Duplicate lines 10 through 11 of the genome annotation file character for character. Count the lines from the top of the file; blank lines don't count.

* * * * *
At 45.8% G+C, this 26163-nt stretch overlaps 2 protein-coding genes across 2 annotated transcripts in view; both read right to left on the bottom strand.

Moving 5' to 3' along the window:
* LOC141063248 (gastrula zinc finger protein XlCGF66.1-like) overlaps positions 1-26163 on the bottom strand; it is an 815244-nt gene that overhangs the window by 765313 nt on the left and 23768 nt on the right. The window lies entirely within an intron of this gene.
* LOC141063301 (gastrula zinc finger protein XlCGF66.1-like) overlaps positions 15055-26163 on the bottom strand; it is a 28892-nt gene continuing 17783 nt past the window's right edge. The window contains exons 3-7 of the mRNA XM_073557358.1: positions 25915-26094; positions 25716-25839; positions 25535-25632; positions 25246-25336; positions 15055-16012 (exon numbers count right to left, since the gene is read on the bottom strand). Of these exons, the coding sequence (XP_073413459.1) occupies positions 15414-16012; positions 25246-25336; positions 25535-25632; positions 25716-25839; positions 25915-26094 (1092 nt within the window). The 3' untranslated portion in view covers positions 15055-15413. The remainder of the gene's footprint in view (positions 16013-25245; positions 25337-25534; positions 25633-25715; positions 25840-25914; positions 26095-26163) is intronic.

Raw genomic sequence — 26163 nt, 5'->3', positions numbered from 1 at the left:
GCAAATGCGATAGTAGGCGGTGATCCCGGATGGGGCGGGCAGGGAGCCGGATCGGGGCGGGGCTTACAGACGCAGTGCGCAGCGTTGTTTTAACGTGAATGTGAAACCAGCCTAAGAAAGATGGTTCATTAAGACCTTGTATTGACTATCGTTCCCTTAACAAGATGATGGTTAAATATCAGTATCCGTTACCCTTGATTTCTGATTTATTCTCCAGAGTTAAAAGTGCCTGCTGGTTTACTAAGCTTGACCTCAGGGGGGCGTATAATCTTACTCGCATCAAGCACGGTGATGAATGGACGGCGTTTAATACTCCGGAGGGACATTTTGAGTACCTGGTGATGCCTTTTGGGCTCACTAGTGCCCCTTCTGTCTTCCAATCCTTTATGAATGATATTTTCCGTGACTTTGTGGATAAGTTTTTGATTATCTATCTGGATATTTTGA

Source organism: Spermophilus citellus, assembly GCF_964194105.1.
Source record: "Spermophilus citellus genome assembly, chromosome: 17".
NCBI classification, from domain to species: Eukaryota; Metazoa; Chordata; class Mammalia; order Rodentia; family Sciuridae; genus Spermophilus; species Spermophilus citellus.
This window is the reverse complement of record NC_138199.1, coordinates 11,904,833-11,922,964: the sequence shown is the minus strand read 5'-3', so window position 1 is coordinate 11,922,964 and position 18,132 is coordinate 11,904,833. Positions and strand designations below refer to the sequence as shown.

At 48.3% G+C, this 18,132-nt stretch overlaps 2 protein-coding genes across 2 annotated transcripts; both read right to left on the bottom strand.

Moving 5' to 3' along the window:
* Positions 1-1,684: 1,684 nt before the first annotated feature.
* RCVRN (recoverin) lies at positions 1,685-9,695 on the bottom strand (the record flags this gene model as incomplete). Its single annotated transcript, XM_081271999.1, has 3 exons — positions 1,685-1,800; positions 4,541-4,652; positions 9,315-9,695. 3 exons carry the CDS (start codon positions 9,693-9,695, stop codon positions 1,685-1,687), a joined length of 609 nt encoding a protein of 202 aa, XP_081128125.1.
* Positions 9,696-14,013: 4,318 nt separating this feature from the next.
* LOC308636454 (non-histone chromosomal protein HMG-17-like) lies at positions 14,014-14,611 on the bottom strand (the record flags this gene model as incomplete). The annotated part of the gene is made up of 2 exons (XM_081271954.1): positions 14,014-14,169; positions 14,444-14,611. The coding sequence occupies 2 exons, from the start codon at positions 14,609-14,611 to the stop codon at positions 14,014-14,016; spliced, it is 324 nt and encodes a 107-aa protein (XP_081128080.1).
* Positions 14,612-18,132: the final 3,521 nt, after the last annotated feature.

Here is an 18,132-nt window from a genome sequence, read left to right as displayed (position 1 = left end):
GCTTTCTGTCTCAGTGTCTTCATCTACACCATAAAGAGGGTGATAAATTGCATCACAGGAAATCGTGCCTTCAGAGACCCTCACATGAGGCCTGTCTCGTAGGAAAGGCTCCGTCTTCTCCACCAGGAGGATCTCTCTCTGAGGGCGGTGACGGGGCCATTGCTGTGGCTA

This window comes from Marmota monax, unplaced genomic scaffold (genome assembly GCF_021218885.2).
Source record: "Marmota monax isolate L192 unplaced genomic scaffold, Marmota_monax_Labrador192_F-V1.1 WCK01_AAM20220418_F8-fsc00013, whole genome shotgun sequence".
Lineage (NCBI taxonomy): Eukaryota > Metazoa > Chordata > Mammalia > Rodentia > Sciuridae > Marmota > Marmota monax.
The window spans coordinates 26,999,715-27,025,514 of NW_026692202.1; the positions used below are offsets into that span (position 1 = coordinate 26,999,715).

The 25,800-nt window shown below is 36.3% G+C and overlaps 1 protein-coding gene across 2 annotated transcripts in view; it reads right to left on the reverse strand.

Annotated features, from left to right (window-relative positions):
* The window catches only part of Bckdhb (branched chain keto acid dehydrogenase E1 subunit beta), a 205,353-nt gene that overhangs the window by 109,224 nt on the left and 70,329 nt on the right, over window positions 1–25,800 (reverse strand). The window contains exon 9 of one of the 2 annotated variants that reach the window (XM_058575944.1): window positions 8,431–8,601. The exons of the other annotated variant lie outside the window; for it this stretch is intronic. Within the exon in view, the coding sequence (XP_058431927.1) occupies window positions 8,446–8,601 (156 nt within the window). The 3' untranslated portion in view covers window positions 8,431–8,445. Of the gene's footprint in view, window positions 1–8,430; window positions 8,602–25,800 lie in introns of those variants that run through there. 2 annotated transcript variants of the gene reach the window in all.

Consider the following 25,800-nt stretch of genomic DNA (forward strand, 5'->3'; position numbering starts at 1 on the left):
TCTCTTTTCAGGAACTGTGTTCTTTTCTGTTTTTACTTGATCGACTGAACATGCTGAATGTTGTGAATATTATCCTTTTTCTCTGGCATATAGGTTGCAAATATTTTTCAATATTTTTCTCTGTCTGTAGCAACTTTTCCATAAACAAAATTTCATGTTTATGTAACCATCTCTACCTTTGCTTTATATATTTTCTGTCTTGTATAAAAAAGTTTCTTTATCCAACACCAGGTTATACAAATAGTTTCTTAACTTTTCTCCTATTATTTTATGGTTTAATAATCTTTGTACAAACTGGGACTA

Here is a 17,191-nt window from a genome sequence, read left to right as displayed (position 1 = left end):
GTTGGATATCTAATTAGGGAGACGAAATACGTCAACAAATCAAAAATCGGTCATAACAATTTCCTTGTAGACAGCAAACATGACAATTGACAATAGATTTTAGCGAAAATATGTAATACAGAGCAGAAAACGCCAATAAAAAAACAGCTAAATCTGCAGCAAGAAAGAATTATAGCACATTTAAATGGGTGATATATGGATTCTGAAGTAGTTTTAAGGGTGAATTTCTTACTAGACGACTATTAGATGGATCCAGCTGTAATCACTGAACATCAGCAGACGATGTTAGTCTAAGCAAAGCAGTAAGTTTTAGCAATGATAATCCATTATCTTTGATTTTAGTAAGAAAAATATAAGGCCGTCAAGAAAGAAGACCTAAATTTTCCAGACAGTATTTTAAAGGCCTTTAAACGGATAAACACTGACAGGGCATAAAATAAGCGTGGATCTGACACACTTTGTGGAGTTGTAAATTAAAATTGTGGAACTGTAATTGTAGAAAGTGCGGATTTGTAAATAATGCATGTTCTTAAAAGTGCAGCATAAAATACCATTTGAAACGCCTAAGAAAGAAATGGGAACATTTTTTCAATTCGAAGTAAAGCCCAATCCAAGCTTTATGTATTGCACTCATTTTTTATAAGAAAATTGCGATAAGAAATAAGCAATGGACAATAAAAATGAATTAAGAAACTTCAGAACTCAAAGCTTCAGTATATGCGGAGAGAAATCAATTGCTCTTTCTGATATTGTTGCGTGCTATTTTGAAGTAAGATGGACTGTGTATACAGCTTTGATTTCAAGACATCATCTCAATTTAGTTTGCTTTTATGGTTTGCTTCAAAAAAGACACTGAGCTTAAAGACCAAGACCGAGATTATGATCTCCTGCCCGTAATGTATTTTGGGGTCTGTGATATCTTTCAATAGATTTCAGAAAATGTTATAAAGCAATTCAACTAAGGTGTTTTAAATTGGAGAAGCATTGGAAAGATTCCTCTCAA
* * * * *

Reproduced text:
This window is the reverse complement of record NC_138199.1, coordinates 11,904,833-11,922,964: the sequence shown is the minus strand read 5'-3', so window position 1 is coordinate 11,922,964 and position 18,132 is coordinate 11,904,833. Positions and strand designations below refer to the sequence as shown.

At 48.3% G+C, this 18,132-nt stretch overlaps 2 protein-coding genes across 2 annotated transcripts; both read right to left on the bottom strand.